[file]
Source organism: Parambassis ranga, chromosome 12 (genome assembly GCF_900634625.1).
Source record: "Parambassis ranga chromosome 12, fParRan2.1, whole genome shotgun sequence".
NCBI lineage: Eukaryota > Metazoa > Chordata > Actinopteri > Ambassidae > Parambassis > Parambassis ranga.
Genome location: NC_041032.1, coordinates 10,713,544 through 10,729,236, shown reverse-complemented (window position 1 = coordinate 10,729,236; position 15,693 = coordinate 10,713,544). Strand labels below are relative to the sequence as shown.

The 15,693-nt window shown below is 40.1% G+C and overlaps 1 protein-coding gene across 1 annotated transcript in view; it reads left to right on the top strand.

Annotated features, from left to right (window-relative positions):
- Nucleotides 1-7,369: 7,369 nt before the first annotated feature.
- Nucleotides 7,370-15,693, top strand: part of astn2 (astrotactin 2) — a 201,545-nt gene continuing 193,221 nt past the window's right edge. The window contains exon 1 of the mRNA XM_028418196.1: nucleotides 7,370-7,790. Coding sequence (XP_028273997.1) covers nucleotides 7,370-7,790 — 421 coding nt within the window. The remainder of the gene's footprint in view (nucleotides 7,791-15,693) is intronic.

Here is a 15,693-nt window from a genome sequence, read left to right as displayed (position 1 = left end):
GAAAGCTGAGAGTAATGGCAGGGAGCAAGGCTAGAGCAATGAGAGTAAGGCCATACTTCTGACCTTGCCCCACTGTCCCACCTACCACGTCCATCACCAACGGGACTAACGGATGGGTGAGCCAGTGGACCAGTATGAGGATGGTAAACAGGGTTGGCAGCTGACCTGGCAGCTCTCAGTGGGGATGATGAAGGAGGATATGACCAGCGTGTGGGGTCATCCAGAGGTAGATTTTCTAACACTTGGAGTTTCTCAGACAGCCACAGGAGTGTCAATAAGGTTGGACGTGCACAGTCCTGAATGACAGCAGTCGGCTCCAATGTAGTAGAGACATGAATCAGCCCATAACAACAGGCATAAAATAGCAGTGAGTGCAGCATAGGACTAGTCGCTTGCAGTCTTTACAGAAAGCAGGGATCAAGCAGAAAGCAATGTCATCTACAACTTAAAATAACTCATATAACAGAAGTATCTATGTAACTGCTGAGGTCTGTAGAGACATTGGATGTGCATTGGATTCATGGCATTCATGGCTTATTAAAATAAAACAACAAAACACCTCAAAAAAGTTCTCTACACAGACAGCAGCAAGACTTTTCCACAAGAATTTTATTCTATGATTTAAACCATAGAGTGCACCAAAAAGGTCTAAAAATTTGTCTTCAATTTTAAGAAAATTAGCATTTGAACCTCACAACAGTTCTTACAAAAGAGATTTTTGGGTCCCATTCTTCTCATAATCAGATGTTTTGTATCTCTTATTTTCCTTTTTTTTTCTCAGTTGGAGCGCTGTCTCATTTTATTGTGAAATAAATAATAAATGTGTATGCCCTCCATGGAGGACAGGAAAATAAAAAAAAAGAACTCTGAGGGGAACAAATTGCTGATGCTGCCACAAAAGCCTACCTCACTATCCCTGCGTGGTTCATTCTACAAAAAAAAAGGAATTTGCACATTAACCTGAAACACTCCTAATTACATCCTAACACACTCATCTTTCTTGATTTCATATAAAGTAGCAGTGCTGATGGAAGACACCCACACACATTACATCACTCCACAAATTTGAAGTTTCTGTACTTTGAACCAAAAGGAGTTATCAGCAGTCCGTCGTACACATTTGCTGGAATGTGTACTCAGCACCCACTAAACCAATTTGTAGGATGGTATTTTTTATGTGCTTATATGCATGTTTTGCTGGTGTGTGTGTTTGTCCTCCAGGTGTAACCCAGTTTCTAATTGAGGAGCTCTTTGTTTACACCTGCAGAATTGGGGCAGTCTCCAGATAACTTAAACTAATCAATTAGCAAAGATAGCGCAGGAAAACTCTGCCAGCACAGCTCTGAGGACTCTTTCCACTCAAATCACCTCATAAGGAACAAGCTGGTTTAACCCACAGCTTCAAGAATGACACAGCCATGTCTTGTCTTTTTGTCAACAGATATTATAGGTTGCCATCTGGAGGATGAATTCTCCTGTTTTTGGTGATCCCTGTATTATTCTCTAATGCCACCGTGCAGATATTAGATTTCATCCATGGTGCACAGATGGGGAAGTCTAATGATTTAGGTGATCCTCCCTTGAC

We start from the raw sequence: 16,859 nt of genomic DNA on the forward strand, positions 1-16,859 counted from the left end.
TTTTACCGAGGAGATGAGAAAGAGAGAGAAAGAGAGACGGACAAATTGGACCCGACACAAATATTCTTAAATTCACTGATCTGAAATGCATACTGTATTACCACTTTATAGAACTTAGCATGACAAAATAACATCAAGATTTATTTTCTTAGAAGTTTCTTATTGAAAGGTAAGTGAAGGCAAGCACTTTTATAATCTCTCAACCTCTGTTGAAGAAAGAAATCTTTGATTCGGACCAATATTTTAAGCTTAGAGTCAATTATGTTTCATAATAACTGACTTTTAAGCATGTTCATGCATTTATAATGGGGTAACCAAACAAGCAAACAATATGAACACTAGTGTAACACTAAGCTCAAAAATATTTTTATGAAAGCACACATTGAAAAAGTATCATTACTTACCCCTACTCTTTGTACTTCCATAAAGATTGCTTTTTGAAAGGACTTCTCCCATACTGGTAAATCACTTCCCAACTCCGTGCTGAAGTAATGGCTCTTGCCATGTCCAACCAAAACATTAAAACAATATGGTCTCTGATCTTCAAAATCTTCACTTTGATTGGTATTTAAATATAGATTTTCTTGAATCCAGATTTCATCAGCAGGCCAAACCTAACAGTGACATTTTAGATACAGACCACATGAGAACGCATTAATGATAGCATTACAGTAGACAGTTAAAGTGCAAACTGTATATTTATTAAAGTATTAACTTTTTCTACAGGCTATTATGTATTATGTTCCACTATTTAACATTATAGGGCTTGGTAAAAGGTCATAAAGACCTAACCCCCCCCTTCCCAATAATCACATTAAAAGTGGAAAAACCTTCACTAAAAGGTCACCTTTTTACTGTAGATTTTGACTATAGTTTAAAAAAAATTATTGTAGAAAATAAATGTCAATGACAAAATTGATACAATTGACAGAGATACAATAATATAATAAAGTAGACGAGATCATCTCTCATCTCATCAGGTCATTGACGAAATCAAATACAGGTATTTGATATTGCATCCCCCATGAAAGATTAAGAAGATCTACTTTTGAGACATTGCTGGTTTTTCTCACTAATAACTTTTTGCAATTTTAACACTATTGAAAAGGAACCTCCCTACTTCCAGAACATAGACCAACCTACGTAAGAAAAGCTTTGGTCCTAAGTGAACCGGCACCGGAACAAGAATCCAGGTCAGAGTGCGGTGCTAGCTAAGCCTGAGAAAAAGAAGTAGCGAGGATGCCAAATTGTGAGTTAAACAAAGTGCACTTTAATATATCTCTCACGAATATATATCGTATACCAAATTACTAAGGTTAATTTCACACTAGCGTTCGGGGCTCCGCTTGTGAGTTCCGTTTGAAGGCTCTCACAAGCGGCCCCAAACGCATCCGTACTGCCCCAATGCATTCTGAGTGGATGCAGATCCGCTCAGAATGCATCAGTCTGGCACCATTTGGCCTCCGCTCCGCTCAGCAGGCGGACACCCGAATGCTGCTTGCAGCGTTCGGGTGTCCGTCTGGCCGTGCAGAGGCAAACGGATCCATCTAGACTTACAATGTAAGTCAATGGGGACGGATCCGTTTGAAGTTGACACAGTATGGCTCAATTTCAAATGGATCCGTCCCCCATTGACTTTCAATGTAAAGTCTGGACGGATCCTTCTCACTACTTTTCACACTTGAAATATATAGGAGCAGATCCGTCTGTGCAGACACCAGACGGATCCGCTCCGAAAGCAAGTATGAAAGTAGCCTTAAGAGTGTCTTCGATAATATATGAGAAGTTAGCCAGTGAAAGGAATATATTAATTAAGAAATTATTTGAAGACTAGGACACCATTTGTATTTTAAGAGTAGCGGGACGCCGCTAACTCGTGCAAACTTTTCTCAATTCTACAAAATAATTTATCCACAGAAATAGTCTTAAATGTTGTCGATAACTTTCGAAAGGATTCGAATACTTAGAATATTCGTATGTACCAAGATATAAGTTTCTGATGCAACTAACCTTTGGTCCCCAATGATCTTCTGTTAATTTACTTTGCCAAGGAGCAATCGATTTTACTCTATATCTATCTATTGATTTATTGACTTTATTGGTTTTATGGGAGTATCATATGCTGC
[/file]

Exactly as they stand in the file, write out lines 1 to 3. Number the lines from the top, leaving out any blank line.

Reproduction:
Source organism: Parambassis ranga, chromosome 12 (genome assembly GCF_900634625.1).
Source record: "Parambassis ranga chromosome 12, fParRan2.1, whole genome shotgun sequence".
NCBI lineage: Eukaryota > Metazoa > Chordata > Actinopteri > Ambassidae > Parambassis > Parambassis ranga.